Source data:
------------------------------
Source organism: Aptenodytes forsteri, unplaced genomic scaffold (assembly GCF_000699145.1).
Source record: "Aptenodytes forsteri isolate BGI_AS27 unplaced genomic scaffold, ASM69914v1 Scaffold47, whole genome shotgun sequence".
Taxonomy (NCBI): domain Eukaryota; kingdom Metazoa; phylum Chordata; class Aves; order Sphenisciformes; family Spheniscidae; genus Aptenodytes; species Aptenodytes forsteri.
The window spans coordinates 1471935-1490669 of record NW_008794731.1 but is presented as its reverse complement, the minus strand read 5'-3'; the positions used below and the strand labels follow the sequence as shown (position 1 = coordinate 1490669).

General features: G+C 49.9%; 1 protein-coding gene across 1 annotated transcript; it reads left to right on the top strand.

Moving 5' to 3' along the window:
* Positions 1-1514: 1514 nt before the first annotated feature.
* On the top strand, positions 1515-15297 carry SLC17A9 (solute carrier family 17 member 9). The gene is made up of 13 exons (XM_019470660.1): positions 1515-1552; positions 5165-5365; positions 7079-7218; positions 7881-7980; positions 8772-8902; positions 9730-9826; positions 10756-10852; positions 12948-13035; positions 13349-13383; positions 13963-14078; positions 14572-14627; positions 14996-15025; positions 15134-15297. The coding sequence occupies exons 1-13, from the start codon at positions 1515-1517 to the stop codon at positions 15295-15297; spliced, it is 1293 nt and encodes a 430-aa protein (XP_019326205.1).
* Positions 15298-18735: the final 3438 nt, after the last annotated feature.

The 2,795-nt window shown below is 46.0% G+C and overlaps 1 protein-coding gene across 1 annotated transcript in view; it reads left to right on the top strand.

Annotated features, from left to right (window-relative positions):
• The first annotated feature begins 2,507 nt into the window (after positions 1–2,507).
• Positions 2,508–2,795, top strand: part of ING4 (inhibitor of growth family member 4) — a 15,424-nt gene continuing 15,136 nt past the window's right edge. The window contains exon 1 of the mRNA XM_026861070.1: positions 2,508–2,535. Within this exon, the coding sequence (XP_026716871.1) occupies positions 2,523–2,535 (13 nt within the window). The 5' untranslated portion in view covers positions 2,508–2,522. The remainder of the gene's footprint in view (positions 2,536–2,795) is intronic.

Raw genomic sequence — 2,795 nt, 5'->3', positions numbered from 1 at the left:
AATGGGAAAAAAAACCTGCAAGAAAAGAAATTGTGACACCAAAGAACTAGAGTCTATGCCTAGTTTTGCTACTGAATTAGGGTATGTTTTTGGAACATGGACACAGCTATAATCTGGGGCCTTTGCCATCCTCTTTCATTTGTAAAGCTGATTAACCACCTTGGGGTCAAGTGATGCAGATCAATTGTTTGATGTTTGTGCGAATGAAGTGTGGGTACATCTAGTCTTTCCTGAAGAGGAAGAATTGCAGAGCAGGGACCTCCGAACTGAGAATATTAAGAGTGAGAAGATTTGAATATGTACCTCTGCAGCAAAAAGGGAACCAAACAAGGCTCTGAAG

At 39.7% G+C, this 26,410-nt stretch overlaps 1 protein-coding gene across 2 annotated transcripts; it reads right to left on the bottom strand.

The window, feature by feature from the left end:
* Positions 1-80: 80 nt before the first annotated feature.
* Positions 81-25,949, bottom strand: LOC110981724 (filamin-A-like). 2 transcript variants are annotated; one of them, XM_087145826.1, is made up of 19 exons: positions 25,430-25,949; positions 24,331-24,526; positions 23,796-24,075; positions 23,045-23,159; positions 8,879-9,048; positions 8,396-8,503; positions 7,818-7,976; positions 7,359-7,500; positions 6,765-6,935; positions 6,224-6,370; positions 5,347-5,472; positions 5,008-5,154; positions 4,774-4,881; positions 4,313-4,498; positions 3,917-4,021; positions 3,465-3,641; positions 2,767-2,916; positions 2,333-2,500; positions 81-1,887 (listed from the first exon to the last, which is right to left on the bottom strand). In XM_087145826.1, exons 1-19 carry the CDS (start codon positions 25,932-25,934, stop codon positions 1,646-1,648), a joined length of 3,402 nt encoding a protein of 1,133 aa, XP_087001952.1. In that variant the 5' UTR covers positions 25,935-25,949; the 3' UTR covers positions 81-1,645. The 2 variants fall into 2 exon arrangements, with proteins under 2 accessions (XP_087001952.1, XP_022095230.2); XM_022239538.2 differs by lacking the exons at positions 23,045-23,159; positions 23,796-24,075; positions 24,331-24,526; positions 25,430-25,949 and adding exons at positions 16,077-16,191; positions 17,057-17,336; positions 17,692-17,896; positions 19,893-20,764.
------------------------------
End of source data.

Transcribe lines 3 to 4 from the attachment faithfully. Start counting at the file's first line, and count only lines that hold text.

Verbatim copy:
Taxonomy (NCBI): domain Eukaryota; kingdom Metazoa; phylum Chordata; class Aves; order Sphenisciformes; family Spheniscidae; genus Aptenodytes; species Aptenodytes forsteri.
The window spans coordinates 1471935-1490669 of record NW_008794731.1 but is presented as its reverse complement, the minus strand read 5'-3'; the positions used below and the strand labels follow the sequence as shown (position 1 = coordinate 1490669).